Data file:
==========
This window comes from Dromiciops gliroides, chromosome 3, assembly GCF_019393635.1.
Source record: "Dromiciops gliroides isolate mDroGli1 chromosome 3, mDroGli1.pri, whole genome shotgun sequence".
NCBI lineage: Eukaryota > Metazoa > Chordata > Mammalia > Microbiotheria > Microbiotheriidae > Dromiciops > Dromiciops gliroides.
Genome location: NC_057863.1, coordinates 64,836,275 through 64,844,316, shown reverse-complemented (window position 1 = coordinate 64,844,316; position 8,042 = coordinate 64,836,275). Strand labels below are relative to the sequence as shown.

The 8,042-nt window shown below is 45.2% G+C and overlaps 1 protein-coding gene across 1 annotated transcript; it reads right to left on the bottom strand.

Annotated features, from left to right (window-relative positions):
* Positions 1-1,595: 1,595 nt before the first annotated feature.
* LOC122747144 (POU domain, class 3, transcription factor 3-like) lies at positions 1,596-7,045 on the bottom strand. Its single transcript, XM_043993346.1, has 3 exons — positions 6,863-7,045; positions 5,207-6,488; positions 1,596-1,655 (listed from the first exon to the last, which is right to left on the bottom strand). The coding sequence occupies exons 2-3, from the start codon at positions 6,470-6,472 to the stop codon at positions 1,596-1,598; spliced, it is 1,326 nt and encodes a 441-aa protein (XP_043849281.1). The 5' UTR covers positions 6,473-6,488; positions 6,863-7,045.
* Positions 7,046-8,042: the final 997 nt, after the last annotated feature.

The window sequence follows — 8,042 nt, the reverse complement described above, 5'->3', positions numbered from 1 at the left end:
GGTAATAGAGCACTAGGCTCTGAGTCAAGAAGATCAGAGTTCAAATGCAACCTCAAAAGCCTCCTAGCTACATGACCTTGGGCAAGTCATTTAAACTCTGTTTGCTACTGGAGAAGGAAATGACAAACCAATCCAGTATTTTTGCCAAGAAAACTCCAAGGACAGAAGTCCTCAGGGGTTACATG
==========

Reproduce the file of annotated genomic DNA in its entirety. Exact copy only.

This window comes from Dromiciops gliroides, chromosome 3, assembly GCF_019393635.1.
Source record: "Dromiciops gliroides isolate mDroGli1 chromosome 3, mDroGli1.pri, whole genome shotgun sequence".
NCBI lineage: Eukaryota > Metazoa > Chordata > Mammalia > Microbiotheria > Microbiotheriidae > Dromiciops > Dromiciops gliroides.
Genome location: NC_057863.1, coordinates 64,836,275 through 64,844,316, shown reverse-complemented (window position 1 = coordinate 64,844,316; position 8,042 = coordinate 64,836,275). Strand labels below are relative to the sequence as shown.

The 8,042-nt window shown below is 45.2% G+C and overlaps 1 protein-coding gene across 1 annotated transcript; it reads right to left on the bottom strand.

Annotated features, from left to right (window-relative positions):
* Positions 1-1,595: 1,595 nt before the first annotated feature.
* LOC122747144 (POU domain, class 3, transcription factor 3-like) lies at positions 1,596-7,045 on the bottom strand. Its single transcript, XM_043993346.1, has 3 exons — positions 6,863-7,045; positions 5,207-6,488; positions 1,596-1,655 (listed from the first exon to the last, which is right to left on the bottom strand). The coding sequence occupies exons 2-3, from the start codon at positions 6,470-6,472 to the stop codon at positions 1,596-1,598; spliced, it is 1,326 nt and encodes a 441-aa protein (XP_043849281.1). The 5' UTR covers positions 6,473-6,488; positions 6,863-7,045.
* Positions 7,046-8,042: the final 997 nt, after the last annotated feature.

The window sequence follows — 8,042 nt, the reverse complement described above, 5'->3', positions numbered from 1 at the left end:
GGTAATAGAGCACTAGGCTCTGAGTCAAGAAGATCAGAGTTCAAATGCAACCTCAAAAGCCTCCTAGCTACATGACCTTGGGCAAGTCATTTAAACTCTGTTTGCTACTGGAGAAGGAAATGACAAACCAATCCAGTATTTTTGCCAAGAAAACTCCAAGGACAGAAGTCCTCAGGGGTTACATG